This week is a little random, but I’ll explain why below.
When I lived in the States, I used to get a lot of junk mail. I got more junk than mail, actually, and I’m not including my bills in that. Brochures for apartments and trailer homes, ads for banks and groceries and shoe stores that only sell shoes I’ll never wear. Those post office cards that announce a missing child on one side and a free oil change on the other. “Have you seen me?” they ask, when what they’re really saying is “Have you seen this? A lube and a tire rotation for $29.95!” I threw it all away, of course — I usually wound up also throwing away the junk other Residents and Occupants have let drop in disregard. But those missing person cards I always stopped to read first, always tried to memorize: the bone structure, the shape of the eyes, the texture of skin, the curl of the hair around one small ear.
Just in case.
I can’t stand cigarette butts. It’s an environmental thing, sure — when I smoke, I stick to pipe tobacco or cigars or, rarely, those middle-eastern bidis that are all leaf and no filter, everything ready to return to nature in smoke or ash or just another leaf on the ground. But I think my aversion to cigarette butts also comes from my first experience smoking. In third grade, the girl who lived behind my house — Kay, whose mother grew wild grapes along the fence, not exactly the girl next door but definitely a girl I’d always wanted to kiss — she brought over a discarded butt and a matchbook. In the weedy alley between our back fences, she lit the butt like a stick of incense, the flame to the end until it glowed, then she put it to her lips and inhaled. When she handed me the dirty brown paper, pinched flat like used gum, I too sucked on the end. I know now that what I smoked was primarily dirt and the fiberglass of the filter, but then, as far as I knew, the suffocating fog that soaked up all my saliva and pinched my throat was what tobacco was — a smoky hand that closed to a fist inside and rammed its way to your stomach. I wanted to vomit. Sweat broke in the southeast Texas humidity, my knees fell asleep, and my vision went funny — Kay looked green as the grapes in her backyard. Apparently, so did I.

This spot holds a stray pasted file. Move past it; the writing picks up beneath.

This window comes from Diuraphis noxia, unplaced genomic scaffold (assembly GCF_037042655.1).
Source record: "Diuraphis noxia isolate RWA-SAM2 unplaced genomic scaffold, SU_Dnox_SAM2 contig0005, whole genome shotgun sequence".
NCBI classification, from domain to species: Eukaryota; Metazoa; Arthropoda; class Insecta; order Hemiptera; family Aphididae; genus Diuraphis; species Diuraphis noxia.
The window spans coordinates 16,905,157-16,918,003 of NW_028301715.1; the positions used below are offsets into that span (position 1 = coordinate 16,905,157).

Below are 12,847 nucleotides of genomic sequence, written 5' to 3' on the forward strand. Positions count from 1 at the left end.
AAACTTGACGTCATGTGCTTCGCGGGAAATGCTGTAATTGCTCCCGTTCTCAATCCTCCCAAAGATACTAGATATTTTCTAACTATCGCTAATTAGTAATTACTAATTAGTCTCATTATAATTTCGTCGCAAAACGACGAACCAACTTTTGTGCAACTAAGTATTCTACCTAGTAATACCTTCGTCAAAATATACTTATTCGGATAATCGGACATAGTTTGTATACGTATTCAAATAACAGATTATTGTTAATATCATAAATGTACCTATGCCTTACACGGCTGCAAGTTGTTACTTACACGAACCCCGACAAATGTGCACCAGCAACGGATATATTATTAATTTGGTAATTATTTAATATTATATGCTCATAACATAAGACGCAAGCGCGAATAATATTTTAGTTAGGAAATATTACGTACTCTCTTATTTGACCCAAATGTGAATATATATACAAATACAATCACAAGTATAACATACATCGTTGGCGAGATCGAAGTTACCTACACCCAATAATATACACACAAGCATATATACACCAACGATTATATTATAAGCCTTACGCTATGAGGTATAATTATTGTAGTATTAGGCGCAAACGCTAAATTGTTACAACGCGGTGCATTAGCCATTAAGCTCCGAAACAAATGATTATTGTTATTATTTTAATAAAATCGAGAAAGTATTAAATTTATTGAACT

I’ve had a few unintentional gurus in my life. The first was Scott, a guy I knew in high school who once announced he was a lesbian because he liked women, and who shunned the cap-and-gown pomp of his graduation and instead sneaked into the rafters of the gymnasium to watch the ceremony from above. The second was Sean, who I met at a temporary telemarketing job after high school. He showed up to work in knee-high black boots with fringe and leather lace, like a fake Native American in a cheap movie; his shaved-head stubble changed from one extra-natural color to the next almost weekly — coal black to flame red to ash white. He said he’d spent six months in a Buddhist monastery in California: hence, the shaved head and the impermenance of his hair color. Before that, he’d spent six months studying Native American flute on a Hopi reservation in New Mexico: hence, the boots. It was from that reservation — through Sean — that I got my first feather.